To prove the suitability and safety of underground structures for the disposal of radioactive wastes, an extensive safety analysis has to be carried out. Basic steps of the analysis are the geological modelling of the entire structure including the host rock, the overburden and the repository geometry, the idealization of the geology as well as the geomechanical modelling taking into account the modelling of the underground structure and the appropriate material models with respect to creep and dilatancy of rock salt. For the geomechanical analysis the ANSALT finite-element code was compared to the JIFE code which allows the consideration of large three-dimensional structures with complex inelastic material behaviour. To establish the finite-element models needed for stability and integrity calculations, the geological models are simplified with respect to homogenous rock layers with uniform creep behaviour. The modelling results are basic values for the evaluation of the stability of the repository and the long-term integrity of the geological barrier. Concerning the barrier integrity, two geomechanical criteria are considered, the dilatancy criterion and the frac criterion. As an example of application, the analysis of the central part of the Morsleben site, used for the disposal of low and medium radioactive waste, is described.
Over the last three decades, the Federal Institute for Geosciences and Natural Resources (BGR), Germany, has been carrying out extensive geoscientific research and practical project work on domal salt structures to prove their suitability for the disposal of high and low level radioactive wastes. The objective of a waste repository, i.e., prevention of hazardous substances from entering the biosphere, is attained through the use of a system of barriers. Public acceptance of a waste repository depends on the assurance that these barriers are sufficient to provide the necessary protection. Therefore, the safety analysis has a prime importance to the planning and authorization of a repository.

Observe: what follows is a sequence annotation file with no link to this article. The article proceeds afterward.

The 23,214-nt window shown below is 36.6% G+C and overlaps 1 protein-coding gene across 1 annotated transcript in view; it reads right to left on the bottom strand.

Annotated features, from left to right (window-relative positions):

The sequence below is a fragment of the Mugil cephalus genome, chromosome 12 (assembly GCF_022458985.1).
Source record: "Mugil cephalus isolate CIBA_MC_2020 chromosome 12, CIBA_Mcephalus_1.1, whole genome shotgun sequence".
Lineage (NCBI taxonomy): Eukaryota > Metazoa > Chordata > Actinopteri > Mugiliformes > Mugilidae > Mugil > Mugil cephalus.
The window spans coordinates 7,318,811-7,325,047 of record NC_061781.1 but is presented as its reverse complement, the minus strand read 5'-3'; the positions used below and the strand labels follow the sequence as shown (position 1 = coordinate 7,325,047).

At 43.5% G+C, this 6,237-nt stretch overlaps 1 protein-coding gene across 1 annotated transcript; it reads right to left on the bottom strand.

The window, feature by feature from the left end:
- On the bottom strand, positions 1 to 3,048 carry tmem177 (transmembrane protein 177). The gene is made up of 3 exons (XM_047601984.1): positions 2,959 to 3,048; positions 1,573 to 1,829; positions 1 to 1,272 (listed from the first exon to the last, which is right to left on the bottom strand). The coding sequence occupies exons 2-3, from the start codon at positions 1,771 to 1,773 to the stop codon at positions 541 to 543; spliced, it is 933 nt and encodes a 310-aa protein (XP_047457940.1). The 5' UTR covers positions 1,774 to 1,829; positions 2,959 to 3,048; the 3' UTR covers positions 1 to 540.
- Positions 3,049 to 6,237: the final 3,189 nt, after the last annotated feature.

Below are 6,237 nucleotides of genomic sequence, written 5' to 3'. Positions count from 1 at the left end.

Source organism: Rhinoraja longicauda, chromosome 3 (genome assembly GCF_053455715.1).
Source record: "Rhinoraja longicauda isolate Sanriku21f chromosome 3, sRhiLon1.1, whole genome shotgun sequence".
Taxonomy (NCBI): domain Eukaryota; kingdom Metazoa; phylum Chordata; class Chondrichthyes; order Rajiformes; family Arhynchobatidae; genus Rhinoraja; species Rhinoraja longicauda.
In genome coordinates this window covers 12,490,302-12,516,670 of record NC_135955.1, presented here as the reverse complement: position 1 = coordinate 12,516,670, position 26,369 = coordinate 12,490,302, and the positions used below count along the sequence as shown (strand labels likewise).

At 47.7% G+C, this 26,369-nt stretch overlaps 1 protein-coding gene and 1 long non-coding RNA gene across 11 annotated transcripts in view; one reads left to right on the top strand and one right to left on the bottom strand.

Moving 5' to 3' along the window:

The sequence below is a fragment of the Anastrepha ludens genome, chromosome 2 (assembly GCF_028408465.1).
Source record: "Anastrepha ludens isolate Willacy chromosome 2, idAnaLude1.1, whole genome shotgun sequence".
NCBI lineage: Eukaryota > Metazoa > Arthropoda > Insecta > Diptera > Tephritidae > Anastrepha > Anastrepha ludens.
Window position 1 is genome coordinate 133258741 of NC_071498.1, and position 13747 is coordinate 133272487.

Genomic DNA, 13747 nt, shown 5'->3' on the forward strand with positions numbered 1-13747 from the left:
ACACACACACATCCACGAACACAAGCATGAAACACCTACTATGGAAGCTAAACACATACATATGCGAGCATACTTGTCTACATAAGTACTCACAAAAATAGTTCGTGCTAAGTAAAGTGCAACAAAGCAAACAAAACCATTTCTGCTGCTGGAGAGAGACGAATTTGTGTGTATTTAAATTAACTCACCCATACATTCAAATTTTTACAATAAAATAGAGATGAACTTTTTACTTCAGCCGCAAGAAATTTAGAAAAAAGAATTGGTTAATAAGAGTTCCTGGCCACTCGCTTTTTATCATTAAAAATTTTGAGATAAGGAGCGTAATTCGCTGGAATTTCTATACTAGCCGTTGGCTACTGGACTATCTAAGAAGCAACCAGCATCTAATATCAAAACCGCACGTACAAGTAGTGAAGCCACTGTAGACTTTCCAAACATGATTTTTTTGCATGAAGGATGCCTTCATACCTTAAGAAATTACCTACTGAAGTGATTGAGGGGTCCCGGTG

The natural geological barrier is an important part of the multiple-barrier system of repositories. Thus, the load-bearing capacity and geomechanical integrity of the rock, its geological and tectonic stability, and its geochemical and hydrogeological development are important aspects of the safety analysis. It is, therefore, not only an engineering problem, but must include geological aspects. The safety analysis must be based on a safety concept that takes into consideration the possibilities for failure that could occur during excavation, operation, and post-operation phases, as well as measures to avoid such failures.
The safety analysis must include several steps as geological investigations to provide the basic geological data, mine observations and mining experience, geotechnical in-situ measurements to provide the necessary parameters of the host rock and the overburden, monitoring of the long-term rock behaviour, geomechanical laboratory investigations to determine the relevant properties of the rock and to develop adequate material models, geomechanical and, if required, thermomechanical or hydromechanical model calculations to analyse the stability and integrity of the structure and the repository, as well as evaluation and assessment of the safety taking all geological, experimental and theoretical investigation results into account (Langer & Heusermann 2001).